Dr. Joan Luby is one of the world’s leading experts in early childhood depression. Her work has shown that children as young as 3 can become clinically depressed. She is not just redefining “sadness” in young kids and calling it depression. Instead, she has demonstrated that some young children can, and do, experience clinical depression with the same constellation of symptoms and severity as the type of depression observed in adults.
A review of: Luby, J., Belden, A., Sullivan, J., Hayen, R., McCadney, A., & Spitznagel, E. (2009). Shame and guilt in preschool depression: evidence for elevations in self-conscious emotions in depression as early as age 3 Journal of Child Psychology and Psychiatry DOI: 10.1111/j.1469-7610.2009.02077.x
Dr. Luby and her colleagues at the Washington University in St. Louis just published an examination of complex self-conscious emotions among young children with clinical depression. Just as once we wrongly believed that children could not experience depression, we also once believed that young children did not have the capacity to experience complex self-conscious emotions, such as guilt, shame, and pride. However, recent research have shown that children in early childhood have a well developed sense of self and readily experience these emotions. Actually, after reading this study I shared the findings with a colleague and she replied “Do you mean to tell me that developmentalists once didn’t believe 4-year-olds couldn’t feel shame and pride? All you have to do is toilet train a kid and you will see both!“
The examination of shame and maladaptive guilt in depressed children is highly relevant because theories of depression indicate that these complex emotions play an important role in maintaining depressogenic states. Shame is usually viewed as a maladaptive emotion. Shame refers to a negative focus on aspects of the “self” in response to a wrongdoing (“I’m a horrible person for doing that”). In contrast, guilt can be adaptive or maladaptive. Guilt refers to a focus on the wrongdoing which, in adaptive guilt, leads to reparation (e.g., “I feel bad for what I did and I should apologize”).
In order to explore the presence of guilt and shame in depressed kids, the authors examined 75 clinically depressed preschool children, 39 children with anxiety but not depression, 40 children with disruptive problems, and 146 healthy children. The children underwent a series of laboratory games intended to elicit responses of shame or guilt in reaction to specific vignettes. The vignettes consisted of short stories that the children had to complete, such as “You are at the grocery store with your mom and you have lost your favorite teddy bear, show me what happens next…”. The parents of these children also completed a questionnaire that assesses feelings of guilt and guilt reparation.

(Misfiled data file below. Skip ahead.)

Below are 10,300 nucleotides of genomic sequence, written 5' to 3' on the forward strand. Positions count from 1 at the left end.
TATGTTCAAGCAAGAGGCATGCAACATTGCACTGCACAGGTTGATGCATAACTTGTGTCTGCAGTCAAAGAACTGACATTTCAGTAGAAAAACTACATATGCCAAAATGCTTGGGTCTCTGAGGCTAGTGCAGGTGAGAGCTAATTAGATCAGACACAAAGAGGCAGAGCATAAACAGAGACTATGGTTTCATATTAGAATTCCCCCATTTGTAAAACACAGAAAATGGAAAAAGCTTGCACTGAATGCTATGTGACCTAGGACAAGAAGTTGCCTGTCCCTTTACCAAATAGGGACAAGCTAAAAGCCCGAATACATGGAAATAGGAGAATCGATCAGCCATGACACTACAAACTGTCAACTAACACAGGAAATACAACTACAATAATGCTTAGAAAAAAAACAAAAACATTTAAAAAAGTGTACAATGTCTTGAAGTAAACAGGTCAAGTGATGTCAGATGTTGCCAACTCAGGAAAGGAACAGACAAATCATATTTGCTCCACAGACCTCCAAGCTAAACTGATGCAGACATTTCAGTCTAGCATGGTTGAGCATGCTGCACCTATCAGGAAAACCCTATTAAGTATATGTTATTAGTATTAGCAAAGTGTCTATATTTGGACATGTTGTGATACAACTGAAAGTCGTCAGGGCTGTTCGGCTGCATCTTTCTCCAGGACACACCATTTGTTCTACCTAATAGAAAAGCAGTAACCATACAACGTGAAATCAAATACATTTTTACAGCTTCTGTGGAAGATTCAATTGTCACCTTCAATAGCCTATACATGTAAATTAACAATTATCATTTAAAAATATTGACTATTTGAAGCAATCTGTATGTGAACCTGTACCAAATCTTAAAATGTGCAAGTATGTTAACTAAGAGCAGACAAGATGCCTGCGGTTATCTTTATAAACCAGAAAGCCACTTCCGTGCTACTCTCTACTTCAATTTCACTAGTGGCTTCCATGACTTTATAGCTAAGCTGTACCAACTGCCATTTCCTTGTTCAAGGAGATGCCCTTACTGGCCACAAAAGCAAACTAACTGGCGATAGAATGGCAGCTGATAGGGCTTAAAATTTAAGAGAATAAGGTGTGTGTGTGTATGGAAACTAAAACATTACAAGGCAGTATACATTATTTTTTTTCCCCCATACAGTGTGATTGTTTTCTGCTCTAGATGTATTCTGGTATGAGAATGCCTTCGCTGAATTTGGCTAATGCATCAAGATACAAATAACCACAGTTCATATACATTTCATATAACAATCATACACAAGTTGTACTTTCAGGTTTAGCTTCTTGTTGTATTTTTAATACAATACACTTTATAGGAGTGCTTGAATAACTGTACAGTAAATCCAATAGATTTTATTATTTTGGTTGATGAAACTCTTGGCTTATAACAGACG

Depression was significantly associated with high levels of shame themes expressed by the children during the stories. However, depression was not associated with guilt themes during the stories. This is consistent with the idea that shame is usually a maladaptive emotion associated with depression, while guilt can be adaptive if it is accompanied by reparation. However, the story became a bit more complex after examining the parental reports. As you can see in the graphic below, depressed kids showed high levels of guilt feelings but low levels of guilt reparation. This pattern was the opposite of what was observed in the healthy children. So it is possible that the parent-reported measure was more sensitive to the presence of more maladaptive guilt (high levels of guilt feelings without reparation) than the vignettes.
In sum, the findings suggest that the presentation of depression in early childhood, at least concerning the presence of guilt and shame, appears to be very similar to adult depression. The authors indicated that the examination of shame and guilt should be part of the clinical assessment of depression in young children, and that early intervention strategies should target these complex emotions.
On a final unrelated note, I was intrigued by the pattern of guilt presented by the kids with disruptive behaviors (see graph above). These children had very low levels of guilt and guilt reparation. The lack of guilt, and especially adaptive guilt, by children with disruptive behavior problems is one common predictor of negative outcomes. Children with conduct disorders show a pattern consistent with ‘psychopathy’ with limited emotional reactions in response to the distress of others. Following on this theme, tomorrow I will review a study examining one possible mechanism by which these troubled kids are unable to respond to the distress of others.
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